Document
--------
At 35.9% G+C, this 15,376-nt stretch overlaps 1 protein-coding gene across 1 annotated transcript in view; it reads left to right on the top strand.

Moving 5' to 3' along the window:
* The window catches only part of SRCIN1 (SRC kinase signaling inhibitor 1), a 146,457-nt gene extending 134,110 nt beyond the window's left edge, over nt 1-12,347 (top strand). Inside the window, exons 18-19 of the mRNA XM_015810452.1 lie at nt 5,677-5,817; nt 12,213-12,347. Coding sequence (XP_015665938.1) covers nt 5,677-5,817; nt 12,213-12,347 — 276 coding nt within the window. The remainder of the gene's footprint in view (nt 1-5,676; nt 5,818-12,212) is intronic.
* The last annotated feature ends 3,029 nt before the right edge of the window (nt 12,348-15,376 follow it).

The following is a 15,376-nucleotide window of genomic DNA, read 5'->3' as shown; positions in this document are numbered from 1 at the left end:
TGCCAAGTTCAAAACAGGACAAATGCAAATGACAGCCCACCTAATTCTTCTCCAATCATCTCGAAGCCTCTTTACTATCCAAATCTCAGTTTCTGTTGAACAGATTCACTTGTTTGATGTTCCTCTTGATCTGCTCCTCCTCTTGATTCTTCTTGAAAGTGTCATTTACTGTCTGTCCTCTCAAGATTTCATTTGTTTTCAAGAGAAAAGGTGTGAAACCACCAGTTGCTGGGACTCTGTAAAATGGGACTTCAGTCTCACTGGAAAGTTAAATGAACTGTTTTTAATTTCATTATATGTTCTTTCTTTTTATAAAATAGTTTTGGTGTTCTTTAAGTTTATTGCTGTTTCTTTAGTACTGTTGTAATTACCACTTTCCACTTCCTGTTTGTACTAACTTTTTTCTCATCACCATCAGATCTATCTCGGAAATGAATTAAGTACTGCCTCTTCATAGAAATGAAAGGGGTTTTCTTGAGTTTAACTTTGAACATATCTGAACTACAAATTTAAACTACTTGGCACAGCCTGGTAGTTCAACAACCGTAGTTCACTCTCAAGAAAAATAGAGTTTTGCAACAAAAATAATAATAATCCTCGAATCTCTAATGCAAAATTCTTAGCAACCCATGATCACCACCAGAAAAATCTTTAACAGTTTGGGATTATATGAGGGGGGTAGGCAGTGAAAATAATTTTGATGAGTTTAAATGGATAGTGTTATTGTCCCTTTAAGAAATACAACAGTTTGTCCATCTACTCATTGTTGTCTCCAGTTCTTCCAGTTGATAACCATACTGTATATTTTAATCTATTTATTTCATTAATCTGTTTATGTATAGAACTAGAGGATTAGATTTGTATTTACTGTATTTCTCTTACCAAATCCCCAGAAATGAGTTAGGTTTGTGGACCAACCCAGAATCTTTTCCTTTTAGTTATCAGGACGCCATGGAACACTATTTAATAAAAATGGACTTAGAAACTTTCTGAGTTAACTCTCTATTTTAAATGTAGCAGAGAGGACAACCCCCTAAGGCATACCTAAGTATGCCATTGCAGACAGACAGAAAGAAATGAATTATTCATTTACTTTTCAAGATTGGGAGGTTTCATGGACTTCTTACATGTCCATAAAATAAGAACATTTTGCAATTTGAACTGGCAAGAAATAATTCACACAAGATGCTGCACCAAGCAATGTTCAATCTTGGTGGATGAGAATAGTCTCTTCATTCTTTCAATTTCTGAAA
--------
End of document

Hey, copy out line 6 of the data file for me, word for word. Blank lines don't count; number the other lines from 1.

TGCCAAGTTCAAAACAGGACAAATGCAAATGACAGCCCACCTAATTCTTCTCCAATCATCTCGAAGCCTCTTTACTATCCAAATCTCAGTTTCTGTTGAACAGATTCACTTGTTTGATGTTCCTCTTGATCTGCTCCTCCTCTTGATTCTTCTTGAAAGTGTCATTTACTGTCTGTCCTCTCAAGATTTCATTTGTTTTCAAGAGAAAAGGTGTGAAACCACCAGTTGCTGGGACTCTGTAAAATGGGACTTCAGTCTCACTGGAAAGTTAAATGAACTGTTTTTAATTTCATTATATGTTCTTTCTTTTTATAAAATAGTTTTGGTGTTCTTTAAGTTTATTGCTGTTTCTTTAGTACTGTTGTAATTACCACTTTCCACTTCCTGTTTGTACTAACTTTTTTCTCATCACCATCAGATCTATCTCGGAAATGAATTAAGTACTGCCTCTTCATAGAAATGAAAGGGGTTTTCTTGAGTTTAACTTTGAACATATCTGAACTACAAATTTAAACTACTTGGCACAGCCTGGTAGTTCAACAACCGTAGTTCACTCTCAAGAAAAATAGAGTTTTGCAACAAAAATAATAATAATCCTCGAATCTCTAATGCAAAATTCTTAGCAACCCATGATCACCACCAGAAAAATCTTTAACAGTTTGGGATTATATGAGGGGGGTAGGCAGTGAAAATAATTTTGATGAGTTTAAATGGATAGTGTTATTGTCCCTTTAAGAAATACAACAGTTTGTCCATCTACTCATTGTTGTCTCCAGTTCTTCCAGTTGATAACCATACTGTATATTTTAATCTATTTATTTCATTAATCTGTTTATGTATAGAACTAGAGGATTAGATTTGTATTTACTGTATTTCTCTTACCAAATCCCCAGAAATGAGTTAGGTTTGTGGACCAACCCAGAATCTTTTCCTTTTAGTTATCAGGACGCCATGGAACACTATTTAATAAAAATGGACTTAGAAACTTTCTGAGTTAACTCTCTATTTTAAATGTAGCAGAGAGGACAACCCCCTAAGGCATACCTAAGTATGCCATTGCAGACAGACAGAAAGAAATGAATTATTCATTTACTTTTCAAGATTGGGAGGTTTCATGGACTTCTTACATGTCCATAAAATAAGAACATTTTGCAATTTGAACTGGCAAGAAATAATTCACACAAGATGCTGCACCAAGCAATGTTCAATCTTGGTGGATGAGAATAGTCTCTTCATTCTTTCAATTTCTGAAA